Let ${G}_{\sigma}^{\prime}=\u27e8{U}_{\sigma},{U}_{\sigma}^{}\u27e9$ and let ${H}_{\sigma}^{\prime}={H}_{\sigma}\cap {G}_{\sigma}^{\prime}\text{.}$ By the corollary to Theorem 33, it suffices to show ${H}_{\sigma}\subseteq {G}_{\sigma}^{\prime}\text{;}$ i.e., $(*)$ ${H}_{\sigma}^{\prime}={H}_{\sigma}\text{.}$ Since $G$ is universal, $H$ is a direct product of $\left\{{\U0001d525}_{\alpha}\hspace{0.17em}\right\hspace{0.17em}\alpha \hspace{0.17em}\text{simple}\}$ (see the corollary to Lemma 28). These groups are permuted by $\sigma $ exactly as the roots are. Hence it is enough to prove $(*)$ when there is a single orbit; i.e., when ${G}_{\sigma}$ is one of the types ${SL}_{2},$ ${}^{2}A_{2},$ ${}^{2}C_{2},$ or ${}^{2}G_{2}\text{.}$ For ${SL}_{2},$ this is clear. (1) For $x\in {U}_{\sigma}\left\{1\right\},$ write $x={u}_{1}n{u}_{2}$ with ${u}_{i}\in {U}_{\sigma}^{},i=1,2$ and $n=n\left(x\right)\in N\cap {G}_{\sigma}^{\prime}\text{.}$ Then ${H}_{\sigma}^{\prime}$ is generated by $\left\{n\left(x\right)n{\left({x}_{0}\right)}^{1}\hspace{0.17em}\right\hspace{0.17em}{x}_{0}$ a fixed choice of $x\}\text{.}$ To see this let ${H}_{\sigma}^{\prime \prime}$ be the group so generated. Consider ${G}_{\sigma}^{\prime \prime}={U}_{\sigma}^{}{H}_{\sigma}^{\prime \prime}\cup {U}_{\sigma}^{}{H}_{\sigma}^{\prime \prime}n\left({x}_{0}\right){U}_{\sigma}^{}\text{.}$ This set is closed under multiplication by ${U}_{\sigma}^{}\text{.}$ It is also closed under right multiplication by $n{\left({x}_{0}\right)}^{1}\text{.}$ This follows from $n{\left({x}_{0}\right)}^{1}=n\left({x}_{0}^{1}\right)=n\left({x}_{0}^{1}\right)n{\left({x}_{0}\right)}^{1}n\left({x}_{0}\right)$ and $n\left({x}_{0}\right){U}_{\sigma}^{}n{\left({x}_{0}\right)}^{1}={U}_{\sigma}\subseteq {G}_{\sigma}^{\prime \prime}$ since $x={u}_{1}\left(n\left(x\right)n{\left({x}_{0}\right)}^{1}\right)n\left({x}_{0}\right){u}_{2}$ for $x\in {U}_{\sigma}\left\{1\right\}\text{.}$ We see that ${G}_{\sigma}^{\prime \prime}={G}_{\sigma}^{\prime},$ whence ${H}_{\sigma}^{\prime \prime}={H}_{\sigma}^{\prime}\text{.}$ (2) If $\alpha $ and $\beta $ are the simple roots of ${A}_{2},$ ${C}_{2},$ or ${G}_{2}$ labeled as in Lemma 63 (c), (d), or (e) respectively, then ${H}_{\sigma}$ is isomorphic to ${k}^{*}$ via the map $\phi :t\to {h}_{\alpha}\left(t\right){h}_{\beta}\left({t}^{\theta}\right)\text{.}$ (3) Let $\lambda $ be the weight such that $\u27e8\lambda ,\alpha \u27e9=1,$ $\u27e8\lambda ,\beta \u27e9=0,$ let $R$ be a representation of ${\mathcal{L}}^{k}$ (obtained from one of $\mathcal{L}$ by shifting the coefficients to $k\text{)}$ having $\lambda $ as highest weight and let ${v}^{+}$ be a corresponding weight vector. Let $\mu $ be the lowest weight of $R$ and let ${v}^{}$ be a corresponding weight vector. For $x\in {U}_{\sigma}\left\{1\right\},$ write $x{v}^{}=f\left(x\right){v}^{+}+$ terms for lower weights. Then $f\left(x\right)\ne 0$ and ${H}_{\sigma}^{\prime}$ is isomorphic under ${\phi}^{1}$ in (2) to the subgroup $m$ of ${k}^{*}$ generated by all $f\left(x\right)f{\left({x}_{0}\right)}^{1}\text{.}$ To prove (3), let $x\in {U}_{\sigma}\left\{1\right\}$ and write $x={u}_{1}n\left(x\right){u}_{2}$ as in (1). We see $x{v}^{}=n\left(x\right){v}^{+}+$ terms for lower weights, so $n\left(x\right){v}^{}=f\left(x\right){v}^{+}$ and $n\left(x\right)n{\left({x}_{0}\right)}^{1}{v}^{+}=f\left(x\right)f{\left({x}_{0}\right)}^{1}{v}^{+}\text{.}$ If $n\left(x\right)n{\left({x}_{0}\right)}^{1}={h}_{\alpha}\left(t\right){h}_{\beta}\left({t}^{\theta}\right),$ then by the choice of $\lambda ,f\left(x\right)f{\left({x}_{0}\right)}^{1}=t$ (see Lemma 19 (c)). (3) then follows from (1). (4) The case ${G}_{\sigma}\sim {}^{2}A_{2}\text{.}$ Here $f\left(x\right)={u}^{\theta}$ and $m={k}^{*}\text{.}$ To see this, we note that the representation $R$ of (3) in this case is $R:{\mathcal{L}}^{k}\to {s\ell}_{3}\left(k\right)$ and if $x={x}_{\alpha}\left(t\right){x}_{\beta}\left({t}^{\theta}\right){x}_{\alpha +\beta}\left(u\right)$ then $$x\to \left[\begin{array}{ccc}1& t& u+t{t}^{\theta}\\ 0& 1& {t}^{\theta}\\ 0& 0& 1\end{array}\right]\text{.}$$Thus, $f\left(x\right)=u+t{t}^{\theta}={u}^{\theta}$ by Lemma 63 (c). Thus, $m$ is the group generated by ratios of elements $({u}^{\theta})$ of ${k}^{*}$ whose traces are norms $\left(t{t}^{\theta}\right)\text{.}$ Let $u\in {k}^{*}\text{.}$ If ${u}^{\theta}\ne u,$ set ${u}_{1}={(u{u}^{\theta})}^{1},$ and if ${u}^{\theta}=u,$ choose ${u}_{1}\in {k}^{*}$ so that ${u}_{1}^{\theta}={u}_{1}\text{.}$ Then $u{u}_{1}$ and ${u}_{1}$ are values of $f$ (their traces are 0 or 1), so that $u\in m$ and $m={k}^{*}\text{.}$ (5) The case ${G}_{\sigma}\sim {}^{2}C_{2}\text{.}$ Here $f\left(x\right)={t}^{2+2\theta}+{u}^{2\theta}+tu$ and $m={k}^{*}\text{.}$ To see this, first note that since the characteristic of $k$ is 2, there is an ideal in ${\mathcal{L}}^{k}$ "supported" by short roots. The representation $R$ can be taken as ${\mathcal{L}}^{k}$ acting on this ideal, and ${v}^{+}={X}_{\alpha +\beta}$ while ${v}^{}={X}_{\alpha \beta}\text{.}$ Letting $x={x}_{\alpha}\left(t\right){x}_{\beta}\left({t}^{\theta}\right){x}_{\alpha +2\beta}\left(u\right){x}_{\alpha +\beta}({u}^{\theta}+{t}^{1+\theta})$ we can determine $f\left(x\right)\text{.}$ By taking $t=0$ in the expression for $f\left(x\right)$ and writing $v={\left({v}^{\theta}\right)}^{2\theta},$ we see that $m={k}^{*}\text{.}$ (6) The case ${G}_{\sigma}\sim {}^{2}G_{2}\text{.}$ Here $f\left(x\right)={t}^{4+6\theta}{u}^{1+3\theta}{v}^{2}+{t}^{3+3\theta}u+{t}^{1+3\theta}{u}^{3\theta}+t{v}^{3\theta}tuv\text{.}$ The group $m$ is generated by all values of $f$ for which $(t,u,v)\ne (0,0,0),$ and it contains ${{k}^{*}}^{2}$ and $1\text{;}$ hence $m={k}^{*},$ if $k$ is finite. Here the representation $R$ can be taken to be the adjoint representation on ${\mathcal{L}}^{k},$ ${v}^{+}={X}_{2\alpha +3\beta},$ and ${v}^{}={X}_{2\alpha 3\beta}\text{.}$ Letting $x$ be as in Lemma 63 (e), and working modulo the ideal in ${\mathcal{L}}^{k}$ "supported" by the short roots, we can compute $f\left(x\right)\text{.}$ Setting $t=u=0,$ we see that ${v}^{2}\in m,$ hence $1\in m$ and ${{k}^{*}}^{2}\subseteq m\text{.}$ If $k$ is finite $m={k}^{*}$ follows from $(*)$ $1\notin {{k}^{*}}^{2}\text{.}$ To show $(*),$ suppose ${t}^{2}=1$ with $t\in k\text{.}$ Then ${t}^{2\theta}=1,$ so ${t}^{\theta}=\pm t$ and ${t}^{{\theta}^{2}}=t\text{.}$ Since $3{\theta}^{2}1,$ we see $t={\left({t}^{{\theta}^{2}}\right)}^{3}={t}^{3}\text{.}$ But ${t}^{3}={t}^{2}t=t,$ so $t=0,$ a contradiction. This proves the lemma. $\square $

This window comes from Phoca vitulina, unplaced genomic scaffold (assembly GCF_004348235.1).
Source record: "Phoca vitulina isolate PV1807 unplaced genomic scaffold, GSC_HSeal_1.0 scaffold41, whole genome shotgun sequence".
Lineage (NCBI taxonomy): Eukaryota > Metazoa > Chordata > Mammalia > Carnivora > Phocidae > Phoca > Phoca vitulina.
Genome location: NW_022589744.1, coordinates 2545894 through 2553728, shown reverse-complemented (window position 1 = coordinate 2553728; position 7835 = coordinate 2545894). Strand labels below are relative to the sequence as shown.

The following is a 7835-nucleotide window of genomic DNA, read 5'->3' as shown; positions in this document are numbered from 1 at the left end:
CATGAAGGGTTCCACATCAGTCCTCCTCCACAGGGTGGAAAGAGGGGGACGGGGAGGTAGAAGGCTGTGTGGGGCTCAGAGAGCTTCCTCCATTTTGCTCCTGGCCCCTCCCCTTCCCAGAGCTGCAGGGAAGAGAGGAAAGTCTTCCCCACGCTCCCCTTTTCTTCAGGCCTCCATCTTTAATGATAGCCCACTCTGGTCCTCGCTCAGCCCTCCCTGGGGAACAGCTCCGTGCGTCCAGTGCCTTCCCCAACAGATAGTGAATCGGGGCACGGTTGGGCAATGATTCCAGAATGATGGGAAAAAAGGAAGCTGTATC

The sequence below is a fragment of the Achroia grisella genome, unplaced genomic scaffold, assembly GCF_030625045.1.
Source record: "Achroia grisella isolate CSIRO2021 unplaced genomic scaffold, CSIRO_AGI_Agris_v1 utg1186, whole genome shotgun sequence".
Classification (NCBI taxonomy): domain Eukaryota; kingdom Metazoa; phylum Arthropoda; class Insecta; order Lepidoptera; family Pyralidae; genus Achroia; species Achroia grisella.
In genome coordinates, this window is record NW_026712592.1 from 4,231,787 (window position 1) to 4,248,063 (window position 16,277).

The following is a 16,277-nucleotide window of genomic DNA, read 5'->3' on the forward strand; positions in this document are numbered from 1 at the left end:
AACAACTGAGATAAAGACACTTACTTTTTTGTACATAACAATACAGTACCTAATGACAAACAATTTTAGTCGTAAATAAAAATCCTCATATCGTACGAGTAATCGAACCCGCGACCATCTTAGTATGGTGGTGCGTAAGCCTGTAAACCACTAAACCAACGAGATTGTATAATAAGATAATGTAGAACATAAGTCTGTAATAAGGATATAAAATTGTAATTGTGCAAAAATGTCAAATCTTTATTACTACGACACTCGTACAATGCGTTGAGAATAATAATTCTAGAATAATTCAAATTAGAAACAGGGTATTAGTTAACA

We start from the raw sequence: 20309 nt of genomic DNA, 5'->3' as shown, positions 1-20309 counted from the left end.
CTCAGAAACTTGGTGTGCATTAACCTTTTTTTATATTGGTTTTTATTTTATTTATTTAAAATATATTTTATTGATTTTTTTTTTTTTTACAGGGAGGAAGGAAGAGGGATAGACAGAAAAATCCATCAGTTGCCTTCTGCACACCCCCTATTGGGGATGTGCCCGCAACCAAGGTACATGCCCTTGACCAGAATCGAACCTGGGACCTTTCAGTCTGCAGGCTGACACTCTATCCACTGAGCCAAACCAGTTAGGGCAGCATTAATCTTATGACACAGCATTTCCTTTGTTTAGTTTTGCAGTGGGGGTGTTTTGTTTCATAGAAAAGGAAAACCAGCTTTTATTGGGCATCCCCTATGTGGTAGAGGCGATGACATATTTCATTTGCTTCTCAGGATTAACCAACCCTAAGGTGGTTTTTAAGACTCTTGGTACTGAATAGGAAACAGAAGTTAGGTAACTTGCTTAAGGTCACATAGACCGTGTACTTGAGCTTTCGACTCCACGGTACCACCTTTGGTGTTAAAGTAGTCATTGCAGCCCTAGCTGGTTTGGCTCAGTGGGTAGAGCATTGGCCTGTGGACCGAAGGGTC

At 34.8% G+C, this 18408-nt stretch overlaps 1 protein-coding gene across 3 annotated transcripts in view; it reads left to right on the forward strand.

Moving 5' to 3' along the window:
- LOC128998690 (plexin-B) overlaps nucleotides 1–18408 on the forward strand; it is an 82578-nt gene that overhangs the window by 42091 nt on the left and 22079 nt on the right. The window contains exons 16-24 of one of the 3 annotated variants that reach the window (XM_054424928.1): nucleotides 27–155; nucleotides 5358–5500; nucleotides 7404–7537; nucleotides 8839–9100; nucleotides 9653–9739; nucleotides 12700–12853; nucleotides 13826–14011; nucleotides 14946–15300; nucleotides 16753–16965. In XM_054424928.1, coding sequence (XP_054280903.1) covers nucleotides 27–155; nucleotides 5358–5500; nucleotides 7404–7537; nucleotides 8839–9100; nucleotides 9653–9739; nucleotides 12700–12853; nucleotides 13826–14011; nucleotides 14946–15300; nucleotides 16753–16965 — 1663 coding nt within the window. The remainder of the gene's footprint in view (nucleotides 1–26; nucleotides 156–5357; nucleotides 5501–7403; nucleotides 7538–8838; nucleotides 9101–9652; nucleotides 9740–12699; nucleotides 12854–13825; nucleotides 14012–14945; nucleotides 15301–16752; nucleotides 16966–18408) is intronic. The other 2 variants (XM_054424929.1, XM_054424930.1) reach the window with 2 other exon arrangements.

Corollary: If $G$ is universal, then ${G}_{\sigma}^{\prime}={G}_{\sigma}$ and ${H}_{\sigma}^{\prime}={H}_{\sigma}$ except possibly for ${}^{2}G_{2}$ with $k$ infinite in which case ${G}_{\sigma}/{G}_{\sigma}^{\prime}={H}_{\sigma}/{H}_{\sigma}^{\prime}\cong {k}^{*}/m$ with $m$ as in (6) above.